When my son Jack was a little tyke, one of his favorite activities was dragging my in-law’s Cavalier Spaniel, Bailey, around the yard on a leash.
Poor Bailey! You could tell he’d rather be snoozing on the rug, but what choice did he have? He was on the leash, and Jack was running in circles, so Bailey ran in circles.
Teenagers often act like Bailey on a leash: they follow their feelings around in circles when they should be holding the leash instead.
When children enter puberty they also enter a whole new emotional landscape. Their emotions are going crazy. Their desires are stronger. Their feelings of exhilaration are higher and their feelings of despair are lower. In other words, their emotions are draggin’ them ‘round and ‘round the backyard.
To apply Martyn Lloyd-Jones: “Oh the havoc that is wrought and the tragedy, the misery and the wretchedness that are to be found in the [family] simply because [teenagers] do not know how to handle their own feelings!”
We need to teach our teens to become feelings handlers instead of feelings followers.
For starters, we must explain that feelings are good not bad, normal not strange. Feelings are a gift from God. He made us to feel, and to feel strongly. Part of becoming an adult is experiencing deeper and more profound emotions. But growing into maturity also means learning how to handle our emotions not follow them. In other words, we need to help our teens understand which end of the leash their feelings belong.
Feelings must be led and guided by the truth, not drag us around in self-destructive circles. We are not to follow our feelings into foolishness. Proverbs tells us where “the way that seems right” (Prov. 14:12) to a teenager ends up and its not a pretty place.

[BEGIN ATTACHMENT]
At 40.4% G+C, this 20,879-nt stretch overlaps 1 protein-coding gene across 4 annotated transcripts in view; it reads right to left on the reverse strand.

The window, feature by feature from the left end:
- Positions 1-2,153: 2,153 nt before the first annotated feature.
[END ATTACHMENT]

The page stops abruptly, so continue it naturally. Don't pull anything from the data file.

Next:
So when out teenagers live from one exhilarating experience to another and refuse to leave their room in between, when they believe that their feelings for someone of the opposite sex are a sure sign he or she is “the one,” when they sulk at dinner or hang out with ungodly friends because they make them “feel good about themselves,” we need to help them understand their feelings have gotten the wrong end of the leash.
Humbly, and without condescension, with plenty of examples from our own life, we need to talk to our teens about the consequences of following their feelings. My mom never made us feel stupid or ashamed. She understood these feelings were normal. And she often used questions (instead of a lecture) to encourage us to consider where following our feelings would lead.
Most helpful of all, Mom taught us to interpret our feelings biblically. She encouraged us that the passion and energy of youth was a gift from God to propel us take godly risks of obedience and love in a hostile world, not rush headlong into foolishness. Our infatuations were pointers to the desires God one day would fulfill in marriage, and we must not spoil his good gift by awakening love before its proper time (Song of Sol. 8:4). And our negative feelings were not to be indulged, but were warnings from God to repent, a sign of his kindness and protection.
By engaging us in constant conversation about the importance of handling our feelings, my mom taught us to appreciate and deal with our changing emotions.